La. House takes up budget compromise Friday

La. House debating budget compromise Friday after days of behind-the-scenes negotiations

Associated Press

BATON ROUGE, La. (AP) -- Building blocks for a $24.7 billion budget compromise easily cleared the Louisiana House on Friday, paving the way for debate on the spending plans for next year.

Lawmakers overwhelmingly supported proposals to trim tax breaks for big box retailers, the film industry and the oil and gas industry.

They also agreed to bills tweaking the budget process, to limit the use of patchwork funding for ongoing programs. And they backed a tax amnesty program, which would stretch over 30 months and allow delinquent taxpayers to pay overdue taxes with eliminated or lessened penalties as a way to generate upfront cash for the budget.

Those measures were sent to the Senate — and debate then began on the budget bill.

House leaders were supporting an alternative to the 2013-14 budget proposal submitted by Gov. Bobby Jindal for the new fiscal year that begins July 1.

Lawmakers objected to Jindal's proposal to use $500 million in uncertain financing from property sales, legal settlements, fund sweeps and other items that haven't yet happened and that would only drum up money for one year.

The House compromise would replace those dollars for ongoing services with more than $60 million raised from trimming tax break programs, $133 million in cuts to state agencies and the anticipation of $200 million generated from the tax amnesty program for its first year.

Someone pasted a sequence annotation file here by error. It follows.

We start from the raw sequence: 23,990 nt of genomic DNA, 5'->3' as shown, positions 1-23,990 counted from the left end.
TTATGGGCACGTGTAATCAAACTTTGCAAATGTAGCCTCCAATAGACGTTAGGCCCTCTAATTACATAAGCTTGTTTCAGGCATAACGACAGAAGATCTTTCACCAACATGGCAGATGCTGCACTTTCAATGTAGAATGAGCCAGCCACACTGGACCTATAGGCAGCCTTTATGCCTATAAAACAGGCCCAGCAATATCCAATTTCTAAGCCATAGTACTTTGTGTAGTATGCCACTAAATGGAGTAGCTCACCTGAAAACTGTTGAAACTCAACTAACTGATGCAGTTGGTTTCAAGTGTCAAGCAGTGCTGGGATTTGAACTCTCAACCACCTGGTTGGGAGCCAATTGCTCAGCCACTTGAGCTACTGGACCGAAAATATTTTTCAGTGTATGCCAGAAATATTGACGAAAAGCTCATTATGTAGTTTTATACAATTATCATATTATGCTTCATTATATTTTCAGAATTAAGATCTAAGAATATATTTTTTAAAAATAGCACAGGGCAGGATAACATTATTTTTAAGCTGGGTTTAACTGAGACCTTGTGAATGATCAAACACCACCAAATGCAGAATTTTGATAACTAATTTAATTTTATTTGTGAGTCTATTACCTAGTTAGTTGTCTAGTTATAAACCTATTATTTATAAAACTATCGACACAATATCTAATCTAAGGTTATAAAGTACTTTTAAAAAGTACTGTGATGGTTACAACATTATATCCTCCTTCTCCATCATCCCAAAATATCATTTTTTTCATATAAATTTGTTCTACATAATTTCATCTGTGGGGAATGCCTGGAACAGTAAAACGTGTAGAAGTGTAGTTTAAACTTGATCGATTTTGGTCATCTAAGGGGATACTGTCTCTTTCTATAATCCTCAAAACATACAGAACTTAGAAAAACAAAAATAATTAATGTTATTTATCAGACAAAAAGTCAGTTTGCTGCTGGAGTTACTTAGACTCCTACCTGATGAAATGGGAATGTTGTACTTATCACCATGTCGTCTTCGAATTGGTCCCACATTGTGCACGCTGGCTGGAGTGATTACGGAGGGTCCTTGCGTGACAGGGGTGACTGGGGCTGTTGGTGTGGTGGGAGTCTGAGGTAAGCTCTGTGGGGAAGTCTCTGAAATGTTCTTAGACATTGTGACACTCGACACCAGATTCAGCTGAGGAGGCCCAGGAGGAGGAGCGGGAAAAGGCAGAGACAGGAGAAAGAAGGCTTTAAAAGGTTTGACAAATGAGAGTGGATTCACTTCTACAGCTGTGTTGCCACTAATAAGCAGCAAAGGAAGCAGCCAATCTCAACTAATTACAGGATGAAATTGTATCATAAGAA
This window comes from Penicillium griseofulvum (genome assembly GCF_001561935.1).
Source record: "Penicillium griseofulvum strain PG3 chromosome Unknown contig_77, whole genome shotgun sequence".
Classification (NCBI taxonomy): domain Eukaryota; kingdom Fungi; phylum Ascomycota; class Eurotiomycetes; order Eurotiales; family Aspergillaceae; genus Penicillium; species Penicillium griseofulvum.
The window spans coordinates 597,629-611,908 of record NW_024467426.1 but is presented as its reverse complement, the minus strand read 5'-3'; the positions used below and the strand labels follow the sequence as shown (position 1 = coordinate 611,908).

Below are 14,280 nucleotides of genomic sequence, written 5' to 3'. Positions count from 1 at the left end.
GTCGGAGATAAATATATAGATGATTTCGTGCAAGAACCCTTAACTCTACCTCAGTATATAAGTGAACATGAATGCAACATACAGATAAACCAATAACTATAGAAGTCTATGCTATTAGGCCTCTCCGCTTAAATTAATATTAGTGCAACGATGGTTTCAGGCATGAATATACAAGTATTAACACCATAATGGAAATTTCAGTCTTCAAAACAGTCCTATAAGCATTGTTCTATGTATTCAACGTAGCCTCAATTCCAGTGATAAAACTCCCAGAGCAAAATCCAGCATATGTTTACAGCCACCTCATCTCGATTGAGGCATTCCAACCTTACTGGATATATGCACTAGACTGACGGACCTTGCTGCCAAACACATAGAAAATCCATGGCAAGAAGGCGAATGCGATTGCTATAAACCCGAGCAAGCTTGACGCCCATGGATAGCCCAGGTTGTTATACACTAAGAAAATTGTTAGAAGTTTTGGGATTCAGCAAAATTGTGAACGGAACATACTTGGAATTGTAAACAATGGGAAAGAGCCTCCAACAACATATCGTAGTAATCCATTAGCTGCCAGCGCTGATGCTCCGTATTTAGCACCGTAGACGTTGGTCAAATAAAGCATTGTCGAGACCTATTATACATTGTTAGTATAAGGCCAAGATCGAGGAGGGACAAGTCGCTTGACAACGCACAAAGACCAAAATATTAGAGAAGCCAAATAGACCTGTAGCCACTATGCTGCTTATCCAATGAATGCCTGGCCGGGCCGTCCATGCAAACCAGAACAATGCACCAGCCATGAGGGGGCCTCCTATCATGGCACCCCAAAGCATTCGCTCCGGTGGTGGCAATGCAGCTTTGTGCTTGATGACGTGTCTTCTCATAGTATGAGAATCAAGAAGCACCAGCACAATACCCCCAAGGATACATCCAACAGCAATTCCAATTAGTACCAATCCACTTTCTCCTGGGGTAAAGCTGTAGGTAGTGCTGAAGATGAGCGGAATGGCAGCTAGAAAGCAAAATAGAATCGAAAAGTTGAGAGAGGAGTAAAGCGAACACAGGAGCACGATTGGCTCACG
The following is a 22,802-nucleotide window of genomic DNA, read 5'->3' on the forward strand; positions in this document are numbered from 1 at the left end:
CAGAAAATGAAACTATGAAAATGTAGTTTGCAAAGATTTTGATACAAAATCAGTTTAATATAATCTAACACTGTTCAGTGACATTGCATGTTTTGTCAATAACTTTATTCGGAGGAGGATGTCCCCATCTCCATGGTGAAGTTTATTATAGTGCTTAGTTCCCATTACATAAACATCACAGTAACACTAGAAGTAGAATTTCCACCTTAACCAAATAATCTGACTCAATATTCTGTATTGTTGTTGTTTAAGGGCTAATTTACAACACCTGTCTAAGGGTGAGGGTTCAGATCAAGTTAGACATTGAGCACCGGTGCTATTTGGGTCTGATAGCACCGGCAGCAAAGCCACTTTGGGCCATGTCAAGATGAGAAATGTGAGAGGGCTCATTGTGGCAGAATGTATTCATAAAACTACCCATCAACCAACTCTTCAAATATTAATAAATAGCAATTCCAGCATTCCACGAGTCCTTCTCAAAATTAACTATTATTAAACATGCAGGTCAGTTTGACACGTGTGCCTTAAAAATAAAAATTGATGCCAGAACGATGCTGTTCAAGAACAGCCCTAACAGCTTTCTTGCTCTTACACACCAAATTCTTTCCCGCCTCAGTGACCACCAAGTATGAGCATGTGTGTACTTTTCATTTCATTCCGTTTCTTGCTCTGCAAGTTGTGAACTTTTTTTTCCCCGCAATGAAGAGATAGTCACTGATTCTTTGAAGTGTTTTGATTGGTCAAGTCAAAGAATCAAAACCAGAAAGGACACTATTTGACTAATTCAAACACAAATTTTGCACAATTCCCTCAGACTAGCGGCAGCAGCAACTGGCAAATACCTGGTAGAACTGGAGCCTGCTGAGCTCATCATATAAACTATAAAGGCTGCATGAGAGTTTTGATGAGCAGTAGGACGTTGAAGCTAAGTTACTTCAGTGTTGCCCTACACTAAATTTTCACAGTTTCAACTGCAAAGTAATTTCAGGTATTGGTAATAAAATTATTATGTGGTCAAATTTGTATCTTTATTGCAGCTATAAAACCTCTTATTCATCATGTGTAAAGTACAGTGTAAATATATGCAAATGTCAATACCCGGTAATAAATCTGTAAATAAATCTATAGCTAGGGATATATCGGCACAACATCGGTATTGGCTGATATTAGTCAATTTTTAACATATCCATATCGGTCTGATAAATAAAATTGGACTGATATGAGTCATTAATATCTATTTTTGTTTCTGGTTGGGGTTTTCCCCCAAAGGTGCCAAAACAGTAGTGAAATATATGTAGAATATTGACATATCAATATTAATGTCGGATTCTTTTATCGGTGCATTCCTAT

To make the numbers balance, however, the compromise would use some short-term fixes, like the dollars from the amnesty program, and assumes $90 million in improved revenue estimates that haven't yet been projected.

Questions have been raised about whether the numbers work. The Legislature Fiscal Office analysis, for example, doesn't confirm estimates of how much could be raised by the amnesty program, saying the collection rates were unclear.

Leaders of the Republican delegation, the Democratic caucus and the black caucus worked together to devise the final deal.

They praised the show of bipartisanship as asserting legislative independence in a state where the final version of the budget passed by lawmakers often looks like the proposal submitted by the governor.

Jindal opposes pieces of the proposal that change tax break programs, calling anything that raises new revenue for the state a tax hike. He suggested that tag would fit about $40 million generated by the House plan.

Supporters of the plan said they were closing corporate tax loopholes to help stop deep cuts to health services and public colleges and didn't consider the tax break changes a tax hike.

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